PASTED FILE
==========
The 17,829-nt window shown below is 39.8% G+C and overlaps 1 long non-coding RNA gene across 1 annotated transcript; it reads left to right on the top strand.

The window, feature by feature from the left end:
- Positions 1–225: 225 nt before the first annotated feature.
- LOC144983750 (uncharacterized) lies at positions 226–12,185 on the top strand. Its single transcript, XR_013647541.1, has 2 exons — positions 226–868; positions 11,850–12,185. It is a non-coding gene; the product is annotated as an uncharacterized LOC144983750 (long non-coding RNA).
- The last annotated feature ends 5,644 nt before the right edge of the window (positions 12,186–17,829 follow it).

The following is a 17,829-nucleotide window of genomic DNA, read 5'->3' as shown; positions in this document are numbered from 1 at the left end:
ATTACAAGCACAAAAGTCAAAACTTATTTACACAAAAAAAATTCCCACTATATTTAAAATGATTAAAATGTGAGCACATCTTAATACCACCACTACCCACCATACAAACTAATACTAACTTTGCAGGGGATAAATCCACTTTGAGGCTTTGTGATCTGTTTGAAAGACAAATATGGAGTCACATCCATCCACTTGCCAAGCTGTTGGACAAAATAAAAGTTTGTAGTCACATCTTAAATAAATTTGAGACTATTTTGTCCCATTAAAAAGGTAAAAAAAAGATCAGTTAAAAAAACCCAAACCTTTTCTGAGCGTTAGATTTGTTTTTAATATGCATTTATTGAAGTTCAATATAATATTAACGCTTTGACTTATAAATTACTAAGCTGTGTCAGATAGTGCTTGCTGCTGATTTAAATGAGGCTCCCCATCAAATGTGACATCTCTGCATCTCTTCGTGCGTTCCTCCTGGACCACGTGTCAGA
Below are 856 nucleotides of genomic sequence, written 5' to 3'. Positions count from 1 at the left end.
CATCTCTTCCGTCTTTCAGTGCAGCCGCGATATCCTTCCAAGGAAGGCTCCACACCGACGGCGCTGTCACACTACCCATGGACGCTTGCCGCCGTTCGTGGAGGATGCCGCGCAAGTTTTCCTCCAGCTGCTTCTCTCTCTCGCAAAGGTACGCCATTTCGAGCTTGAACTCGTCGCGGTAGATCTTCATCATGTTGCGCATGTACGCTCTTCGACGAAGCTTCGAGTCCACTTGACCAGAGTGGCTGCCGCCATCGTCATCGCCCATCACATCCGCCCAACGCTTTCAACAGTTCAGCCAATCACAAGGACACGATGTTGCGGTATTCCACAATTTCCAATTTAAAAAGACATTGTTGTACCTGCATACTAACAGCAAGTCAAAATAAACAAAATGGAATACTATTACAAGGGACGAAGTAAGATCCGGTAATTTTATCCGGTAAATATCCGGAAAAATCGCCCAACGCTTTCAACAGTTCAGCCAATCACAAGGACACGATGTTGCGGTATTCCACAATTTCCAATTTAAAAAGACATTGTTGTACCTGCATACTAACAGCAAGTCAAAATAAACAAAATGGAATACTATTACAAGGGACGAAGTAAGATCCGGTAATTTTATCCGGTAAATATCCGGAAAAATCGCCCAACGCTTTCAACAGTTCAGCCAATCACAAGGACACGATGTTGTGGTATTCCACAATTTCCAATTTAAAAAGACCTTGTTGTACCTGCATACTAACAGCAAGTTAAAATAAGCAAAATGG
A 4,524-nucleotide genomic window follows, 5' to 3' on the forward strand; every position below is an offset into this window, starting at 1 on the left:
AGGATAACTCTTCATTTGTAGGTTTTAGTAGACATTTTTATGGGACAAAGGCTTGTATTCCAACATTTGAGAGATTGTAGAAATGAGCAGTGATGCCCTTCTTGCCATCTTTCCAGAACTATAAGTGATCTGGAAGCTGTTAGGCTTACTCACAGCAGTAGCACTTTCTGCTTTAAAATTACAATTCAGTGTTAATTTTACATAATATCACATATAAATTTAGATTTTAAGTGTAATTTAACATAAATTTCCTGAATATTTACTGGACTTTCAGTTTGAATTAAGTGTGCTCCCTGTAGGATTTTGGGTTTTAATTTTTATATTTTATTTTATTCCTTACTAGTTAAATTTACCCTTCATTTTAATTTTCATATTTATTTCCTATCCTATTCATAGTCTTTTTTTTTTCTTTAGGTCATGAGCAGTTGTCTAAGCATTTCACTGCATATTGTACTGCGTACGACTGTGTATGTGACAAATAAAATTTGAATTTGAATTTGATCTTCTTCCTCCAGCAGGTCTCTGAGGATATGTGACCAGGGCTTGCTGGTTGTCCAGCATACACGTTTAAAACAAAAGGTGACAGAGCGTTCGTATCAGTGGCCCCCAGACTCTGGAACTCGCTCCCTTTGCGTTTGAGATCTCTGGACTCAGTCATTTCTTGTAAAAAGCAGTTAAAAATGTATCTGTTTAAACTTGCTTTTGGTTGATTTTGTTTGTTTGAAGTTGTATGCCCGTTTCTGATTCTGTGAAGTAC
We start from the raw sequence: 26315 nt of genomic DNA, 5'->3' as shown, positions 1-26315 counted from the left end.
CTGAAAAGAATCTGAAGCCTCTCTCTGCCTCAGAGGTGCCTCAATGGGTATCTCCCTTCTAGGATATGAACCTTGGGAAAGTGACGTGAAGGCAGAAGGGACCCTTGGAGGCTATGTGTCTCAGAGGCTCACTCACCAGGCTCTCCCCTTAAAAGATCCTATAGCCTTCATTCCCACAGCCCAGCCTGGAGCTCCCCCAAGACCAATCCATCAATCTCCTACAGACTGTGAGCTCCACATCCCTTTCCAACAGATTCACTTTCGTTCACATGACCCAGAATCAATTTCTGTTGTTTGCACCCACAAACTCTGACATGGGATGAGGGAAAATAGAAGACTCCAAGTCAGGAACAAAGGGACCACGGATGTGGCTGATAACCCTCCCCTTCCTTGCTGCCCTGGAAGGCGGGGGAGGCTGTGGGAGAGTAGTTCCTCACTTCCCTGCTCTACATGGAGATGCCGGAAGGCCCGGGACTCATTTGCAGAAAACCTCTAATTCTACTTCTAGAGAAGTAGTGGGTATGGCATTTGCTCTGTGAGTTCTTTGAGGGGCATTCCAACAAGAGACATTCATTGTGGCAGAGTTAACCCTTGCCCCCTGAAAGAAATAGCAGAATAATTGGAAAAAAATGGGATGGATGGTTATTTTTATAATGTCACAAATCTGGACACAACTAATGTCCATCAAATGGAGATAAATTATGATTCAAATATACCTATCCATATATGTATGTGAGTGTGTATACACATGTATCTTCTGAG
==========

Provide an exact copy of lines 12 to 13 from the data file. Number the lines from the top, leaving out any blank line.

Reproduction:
We start from the raw sequence: 26315 nt of genomic DNA, 5'->3' as shown, positions 1-26315 counted from the left end.
CTGAAAAGAATCTGAAGCCTCTCTCTGCCTCAGAGGTGCCTCAATGGGTATCTCCCTTCTAGGATATGAACCTTGGGAAAGTGACGTGAAGGCAGAAGGGACCCTTGGAGGCTATGTGTCTCAGAGGCTCACTCACCAGGCTCTCCCCTTAAAAGATCCTATAGCCTTCATTCCCACAGCCCAGCCTGGAGCTCCCCCAAGACCAATCCATCAATCTCCTACAGACTGTGAGCTCCACATCCCTTTCCAACAGATTCACTTTCGTTCACATGACCCAGAATCAATTTCTGTTGTTTGCACCCACAAACTCTGACATGGGATGAGGGAAAATAGAAGACTCCAAGTCAGGAACAAAGGGACCACGGATGTGGCTGATAACCCTCCCCTTCCTTGCTGCCCTGGAAGGCGGGGGAGGCTGTGGGAGAGTAGTTCCTCACTTCCCTGCTCTACATGGAGATGCCGGAAGGCCCGGGACTCATTTGCAGAAAACCTCTAATTCTACTTCTAGAGAAGTAGTGGGTATGGCATTTGCTCTGTGAGTTCTTTGAGGGGCATTCCAACAAGAGACATTCATTGTGGCAGAGTTAACCCTTGCCCCCTGAAAGAAATAGCAGAATAATTGGAAAAAAATGGGATGGATGGTTATTTTTATAATGTCACAAATCTGGACACAACTAATGTCCATCAAATGGAGATAAATTATGATTCAAATATACCTATCCATATATGTATGTGAGTGTGTATACACATGTATCTTCTGAG